We talked, a few days ago, about books and whether they mean more to us if they're inscribed and/or signed.
It was a good discussion, and the answers varied greatly.
And it got me thinking about how we collect "stuff." Is it in our genes? Are we either a collector, or not a collector. If we start out collecting one thing, does it lead endlessly to more collecting? ? ?
Donald and I are collectors. Actually, I should clarify that. We used to be BIG collectors. Always on the hunt. The hunt was a big part of the fun of it. Finding that elusive "thing," was exciting, but I think the hunt was more exciting because regardless of how pleased we were with our find, we were always back to the hunt quick-snap. We're not doing quite as much hunting as we once were. We've become small to teeny to itty bitty collectors. For a couple of reasons. One, as we've gotten older we've realized we might have enough "stuff," so what we do add to our collection needs to really speak to us. Secondly, since we've moved to a much smaller house, those items have to not just speak to us, but speak very loudly. (I much prefer the word "collector" to "hoarder," don't you? I do NOT want those people who claim to help others get rid of their "stuff" to show up at our house to help us. For real.)
Anyhooooo - - -
You know by now that I collect books. I do give a lot of them away, but there are many I'll never part with.
And they're everywhere.
All over the house in every room except the bathrooms.
Donald is very tolerant of all this, seeing as how he's a bit of a collector himself - which is a bit of an understatement.
Donald is a locksmith.
He's always been one who likes to take stuff apart and put it back together. His folks tell me this has been going on since he was a little boy. If I remember correctly, it started with a toaster.
Now, if you've looked inside an old padlock you'll see that all those little moving parts inside are teeny. He loves this! Loves finding a new one to take apart and then make a key for it that will move all those teeny little parts around. Lordy, I hope he doesn't read this. Since I don't understand the workings of the inside of a lock, there's no way I could describe it properly, and he would feel as though I have not learned my lessons well. One of his very favorite things is to repair the locks on antique furniture and make a key so the lock will be functional again. Not a lot of locksmiths enjoy doing this kind of work. Truth be told, there aren't a whole lot who can do it, and even less who will do it for fear of damaging the lock or the piece of furniture. Donald, on the other hand, loves the challenge of it and is quite good at it. All this has led to an extensive collection of antique locks and keys.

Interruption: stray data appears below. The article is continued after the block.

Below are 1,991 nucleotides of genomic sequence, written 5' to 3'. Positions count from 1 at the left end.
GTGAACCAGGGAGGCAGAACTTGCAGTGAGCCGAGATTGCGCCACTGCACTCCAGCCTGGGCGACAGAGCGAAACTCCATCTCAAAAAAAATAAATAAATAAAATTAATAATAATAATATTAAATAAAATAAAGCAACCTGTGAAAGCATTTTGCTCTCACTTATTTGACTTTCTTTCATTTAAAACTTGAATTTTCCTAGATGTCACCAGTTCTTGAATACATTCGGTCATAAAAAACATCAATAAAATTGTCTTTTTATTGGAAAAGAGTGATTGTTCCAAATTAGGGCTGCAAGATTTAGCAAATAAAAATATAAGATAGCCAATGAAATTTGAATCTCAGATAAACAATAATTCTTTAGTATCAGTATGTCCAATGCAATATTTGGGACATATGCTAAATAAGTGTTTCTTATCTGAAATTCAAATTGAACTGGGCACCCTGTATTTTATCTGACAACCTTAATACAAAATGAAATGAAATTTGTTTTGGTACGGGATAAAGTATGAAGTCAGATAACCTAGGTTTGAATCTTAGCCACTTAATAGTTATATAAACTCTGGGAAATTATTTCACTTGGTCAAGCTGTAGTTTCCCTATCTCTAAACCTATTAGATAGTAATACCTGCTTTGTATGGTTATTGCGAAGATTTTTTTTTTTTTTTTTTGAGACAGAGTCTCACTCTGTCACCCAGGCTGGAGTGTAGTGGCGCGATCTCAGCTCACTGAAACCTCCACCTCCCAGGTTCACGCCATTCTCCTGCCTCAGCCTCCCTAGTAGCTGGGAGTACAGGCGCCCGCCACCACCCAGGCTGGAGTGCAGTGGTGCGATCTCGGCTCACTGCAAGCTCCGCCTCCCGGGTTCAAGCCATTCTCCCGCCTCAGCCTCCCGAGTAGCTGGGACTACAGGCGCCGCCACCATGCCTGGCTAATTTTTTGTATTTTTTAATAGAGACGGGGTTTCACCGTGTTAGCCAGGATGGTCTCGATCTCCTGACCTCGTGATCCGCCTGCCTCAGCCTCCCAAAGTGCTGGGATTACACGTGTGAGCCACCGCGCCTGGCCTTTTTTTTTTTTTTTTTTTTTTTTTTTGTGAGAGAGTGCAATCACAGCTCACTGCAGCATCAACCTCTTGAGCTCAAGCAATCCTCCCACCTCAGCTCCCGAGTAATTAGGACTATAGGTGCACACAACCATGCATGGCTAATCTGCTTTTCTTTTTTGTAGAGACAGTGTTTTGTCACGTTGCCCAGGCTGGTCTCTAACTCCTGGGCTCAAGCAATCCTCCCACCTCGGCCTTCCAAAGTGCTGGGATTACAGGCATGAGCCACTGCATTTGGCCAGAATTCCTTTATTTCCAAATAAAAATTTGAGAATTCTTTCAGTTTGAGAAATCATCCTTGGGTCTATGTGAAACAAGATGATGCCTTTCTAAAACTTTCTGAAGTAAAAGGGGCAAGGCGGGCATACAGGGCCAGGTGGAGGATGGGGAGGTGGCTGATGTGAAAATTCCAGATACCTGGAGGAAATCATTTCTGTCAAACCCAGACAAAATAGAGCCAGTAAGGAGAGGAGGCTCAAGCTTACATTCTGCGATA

This, of course, is a teeny small sampling. All you collectors out there understand, I'm sure, that not all of your collection is always able to be displayed, right? Sort of like museums that have to keep a larger part of their collections hidden away in storage.
There's always room for another book or two.
Hmmmmm. That's what I used to think. And that's what's gotten me into this trouble.
Because there really isn't room for any more books. And that's why they're now taking over. And why we're now talking about what we're going to do about it.
That's a problem for another day.
One of the things Donald and I both enjoy hunting for is a "Barley Jar."
You've seen them.
The first Barley jar was one Donald's mother gave him while we were dating. His parents continued their hunt until all the Barleys had at least one. We continued the hunt for awhile, but haven't found one that has spoken to us in quite a while.
So, tell me.
Are you a collector?
Of one thing or many?